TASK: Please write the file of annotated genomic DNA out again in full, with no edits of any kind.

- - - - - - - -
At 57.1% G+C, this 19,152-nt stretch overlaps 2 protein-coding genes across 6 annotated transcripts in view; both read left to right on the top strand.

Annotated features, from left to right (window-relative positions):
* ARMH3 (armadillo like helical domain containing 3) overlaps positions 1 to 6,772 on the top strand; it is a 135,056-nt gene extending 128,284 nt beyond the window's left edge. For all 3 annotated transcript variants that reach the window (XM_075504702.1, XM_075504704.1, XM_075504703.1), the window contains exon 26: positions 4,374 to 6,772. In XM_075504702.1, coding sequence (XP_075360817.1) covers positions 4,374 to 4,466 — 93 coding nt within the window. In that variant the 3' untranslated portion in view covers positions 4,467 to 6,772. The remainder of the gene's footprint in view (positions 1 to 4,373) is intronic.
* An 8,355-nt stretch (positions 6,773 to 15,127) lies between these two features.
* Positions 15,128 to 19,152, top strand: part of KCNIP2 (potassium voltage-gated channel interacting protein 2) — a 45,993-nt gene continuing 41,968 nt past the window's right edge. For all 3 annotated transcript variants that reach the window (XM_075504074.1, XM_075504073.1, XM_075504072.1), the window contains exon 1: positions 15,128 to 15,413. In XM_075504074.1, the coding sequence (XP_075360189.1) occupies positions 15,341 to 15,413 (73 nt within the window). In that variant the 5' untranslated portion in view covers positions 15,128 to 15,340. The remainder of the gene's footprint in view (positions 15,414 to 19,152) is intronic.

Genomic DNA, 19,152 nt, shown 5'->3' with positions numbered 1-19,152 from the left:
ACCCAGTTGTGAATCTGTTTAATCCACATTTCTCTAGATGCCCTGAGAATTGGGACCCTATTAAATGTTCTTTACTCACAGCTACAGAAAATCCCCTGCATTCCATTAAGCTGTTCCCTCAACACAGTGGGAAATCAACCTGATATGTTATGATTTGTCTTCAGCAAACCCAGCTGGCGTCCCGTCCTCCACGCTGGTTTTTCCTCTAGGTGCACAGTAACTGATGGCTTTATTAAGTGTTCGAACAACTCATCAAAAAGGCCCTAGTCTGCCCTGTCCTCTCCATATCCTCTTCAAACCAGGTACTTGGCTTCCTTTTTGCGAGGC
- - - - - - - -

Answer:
At 57.1% G+C, this 19,152-nt stretch overlaps 2 protein-coding genes across 6 annotated transcripts in view; both read left to right on the top strand.

Annotated features, from left to right (window-relative positions):
* ARMH3 (armadillo like helical domain containing 3) overlaps positions 1 to 6,772 on the top strand; it is a 135,056-nt gene extending 128,284 nt beyond the window's left edge. For all 3 annotated transcript variants that reach the window (XM_075504702.1, XM_075504704.1, XM_075504703.1), the window contains exon 26: positions 4,374 to 6,772. In XM_075504702.1, coding sequence (XP_075360817.1) covers positions 4,374 to 4,466 — 93 coding nt within the window. In that variant the 3' untranslated portion in view covers positions 4,467 to 6,772. The remainder of the gene's footprint in view (positions 1 to 4,373) is intronic.
* An 8,355-nt stretch (positions 6,773 to 15,127) lies between these two features.
* Positions 15,128 to 19,152, top strand: part of KCNIP2 (potassium voltage-gated channel interacting protein 2) — a 45,993-nt gene continuing 41,968 nt past the window's right edge. For all 3 annotated transcript variants that reach the window (XM_075504074.1, XM_075504073.1, XM_075504072.1), the window contains exon 1: positions 15,128 to 15,413. In XM_075504074.1, the coding sequence (XP_075360189.1) occupies positions 15,341 to 15,413 (73 nt within the window). In that variant the 5' untranslated portion in view covers positions 15,128 to 15,340. The remainder of the gene's footprint in view (positions 15,414 to 19,152) is intronic.

Genomic DNA, 19,152 nt, shown 5'->3' with positions numbered 1-19,152 from the left:
ACCCAGTTGTGAATCTGTTTAATCCACATTTCTCTAGATGCCCTGAGAATTGGGACCCTATTAAATGTTCTTTACTCACAGCTACAGAAAATCCCCTGCATTCCATTAAGCTGTTCCCTCAACACAGTGGGAAATCAACCTGATATGTTATGATTTGTCTTCAGCAAACCCAGCTGGCGTCCCGTCCTCCACGCTGGTTTTTCCTCTAGGTGCACAGTAACTGATGGCTTTATTAAGTGTTCGAACAACTCATCAAAAAGGCCCTAGTCTGCCCTGTCCTCTCCATATCCTCTTCAAACCAGGTACTTGGCTTCCTTTTTGCGAGGC